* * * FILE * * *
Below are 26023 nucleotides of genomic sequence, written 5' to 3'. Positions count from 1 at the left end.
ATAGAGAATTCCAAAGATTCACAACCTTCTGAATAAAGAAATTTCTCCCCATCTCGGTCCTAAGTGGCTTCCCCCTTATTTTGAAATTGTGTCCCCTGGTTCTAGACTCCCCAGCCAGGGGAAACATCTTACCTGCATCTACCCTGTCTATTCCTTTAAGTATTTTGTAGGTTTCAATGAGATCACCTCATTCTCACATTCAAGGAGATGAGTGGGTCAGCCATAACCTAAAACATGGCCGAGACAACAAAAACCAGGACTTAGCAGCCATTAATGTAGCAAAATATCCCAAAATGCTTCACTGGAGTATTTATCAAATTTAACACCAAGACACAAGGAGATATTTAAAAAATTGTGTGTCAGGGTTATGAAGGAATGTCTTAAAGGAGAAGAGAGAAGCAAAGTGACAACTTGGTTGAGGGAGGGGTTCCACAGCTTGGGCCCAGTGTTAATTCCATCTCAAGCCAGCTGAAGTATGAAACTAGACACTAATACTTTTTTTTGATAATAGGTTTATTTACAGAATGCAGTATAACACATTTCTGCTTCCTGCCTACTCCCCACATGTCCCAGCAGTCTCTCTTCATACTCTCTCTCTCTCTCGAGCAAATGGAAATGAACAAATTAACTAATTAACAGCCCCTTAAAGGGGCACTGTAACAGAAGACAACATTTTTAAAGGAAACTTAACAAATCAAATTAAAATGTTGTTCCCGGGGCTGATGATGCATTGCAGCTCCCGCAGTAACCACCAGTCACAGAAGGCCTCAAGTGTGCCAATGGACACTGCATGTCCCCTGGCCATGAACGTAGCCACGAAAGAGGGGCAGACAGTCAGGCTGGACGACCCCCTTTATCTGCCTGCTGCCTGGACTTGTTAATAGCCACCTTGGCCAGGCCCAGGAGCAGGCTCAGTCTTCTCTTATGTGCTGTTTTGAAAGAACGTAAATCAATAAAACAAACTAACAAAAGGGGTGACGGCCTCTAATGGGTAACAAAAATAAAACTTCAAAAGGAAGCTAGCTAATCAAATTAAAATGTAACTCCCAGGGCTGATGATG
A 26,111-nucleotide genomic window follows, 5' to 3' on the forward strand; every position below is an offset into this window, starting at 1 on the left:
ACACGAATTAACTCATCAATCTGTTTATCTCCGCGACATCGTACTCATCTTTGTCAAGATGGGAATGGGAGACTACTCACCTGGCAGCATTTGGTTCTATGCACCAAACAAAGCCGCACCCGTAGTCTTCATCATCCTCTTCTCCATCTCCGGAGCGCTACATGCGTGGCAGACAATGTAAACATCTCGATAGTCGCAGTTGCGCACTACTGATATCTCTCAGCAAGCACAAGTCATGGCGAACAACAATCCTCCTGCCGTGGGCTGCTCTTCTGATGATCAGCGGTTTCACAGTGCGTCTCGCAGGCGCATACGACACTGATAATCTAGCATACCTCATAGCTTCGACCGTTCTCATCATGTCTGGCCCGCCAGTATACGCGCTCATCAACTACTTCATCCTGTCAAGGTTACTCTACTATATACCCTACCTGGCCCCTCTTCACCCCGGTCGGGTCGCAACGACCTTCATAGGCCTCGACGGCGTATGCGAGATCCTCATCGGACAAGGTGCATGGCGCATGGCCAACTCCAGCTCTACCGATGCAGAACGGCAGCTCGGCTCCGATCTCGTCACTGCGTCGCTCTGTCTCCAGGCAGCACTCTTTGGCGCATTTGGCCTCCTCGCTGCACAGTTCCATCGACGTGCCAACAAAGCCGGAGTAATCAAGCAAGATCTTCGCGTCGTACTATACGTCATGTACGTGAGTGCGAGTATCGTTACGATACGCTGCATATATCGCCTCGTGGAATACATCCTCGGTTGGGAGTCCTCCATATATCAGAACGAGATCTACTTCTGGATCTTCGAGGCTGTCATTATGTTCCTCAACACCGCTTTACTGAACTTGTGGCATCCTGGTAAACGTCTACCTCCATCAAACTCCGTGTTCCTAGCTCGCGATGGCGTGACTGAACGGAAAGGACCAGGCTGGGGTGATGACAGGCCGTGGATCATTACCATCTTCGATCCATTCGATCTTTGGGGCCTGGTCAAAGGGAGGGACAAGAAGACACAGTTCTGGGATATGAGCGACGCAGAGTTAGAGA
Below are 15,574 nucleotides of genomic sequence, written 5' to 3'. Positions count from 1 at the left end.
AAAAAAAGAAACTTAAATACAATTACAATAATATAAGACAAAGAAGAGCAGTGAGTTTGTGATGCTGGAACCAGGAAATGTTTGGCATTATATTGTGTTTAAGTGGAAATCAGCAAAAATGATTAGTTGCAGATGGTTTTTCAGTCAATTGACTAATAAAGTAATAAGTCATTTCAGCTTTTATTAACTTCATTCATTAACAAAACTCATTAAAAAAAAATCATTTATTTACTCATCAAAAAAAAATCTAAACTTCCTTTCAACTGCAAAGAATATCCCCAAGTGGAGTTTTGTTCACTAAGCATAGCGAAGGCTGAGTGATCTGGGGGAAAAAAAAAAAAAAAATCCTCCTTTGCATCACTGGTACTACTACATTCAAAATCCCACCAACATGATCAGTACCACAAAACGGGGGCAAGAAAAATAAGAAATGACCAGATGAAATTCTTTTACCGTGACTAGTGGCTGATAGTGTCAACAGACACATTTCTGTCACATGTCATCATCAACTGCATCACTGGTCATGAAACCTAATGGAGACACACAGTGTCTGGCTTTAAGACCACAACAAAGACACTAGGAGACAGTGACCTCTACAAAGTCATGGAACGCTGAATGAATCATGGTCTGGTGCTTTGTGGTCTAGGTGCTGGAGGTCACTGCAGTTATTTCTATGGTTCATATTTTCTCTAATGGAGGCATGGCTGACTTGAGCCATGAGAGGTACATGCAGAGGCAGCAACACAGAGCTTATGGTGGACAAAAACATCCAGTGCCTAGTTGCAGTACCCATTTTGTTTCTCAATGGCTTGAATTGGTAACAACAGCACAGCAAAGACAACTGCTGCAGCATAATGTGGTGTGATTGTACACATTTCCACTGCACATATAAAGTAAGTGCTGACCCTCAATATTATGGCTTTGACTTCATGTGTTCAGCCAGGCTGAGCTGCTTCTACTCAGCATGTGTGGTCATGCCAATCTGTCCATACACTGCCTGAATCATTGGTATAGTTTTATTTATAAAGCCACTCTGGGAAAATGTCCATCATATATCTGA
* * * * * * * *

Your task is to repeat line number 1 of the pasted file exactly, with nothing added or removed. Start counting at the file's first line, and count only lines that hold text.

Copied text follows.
Below are 26023 nucleotides of genomic sequence, written 5' to 3'. Positions count from 1 at the left end.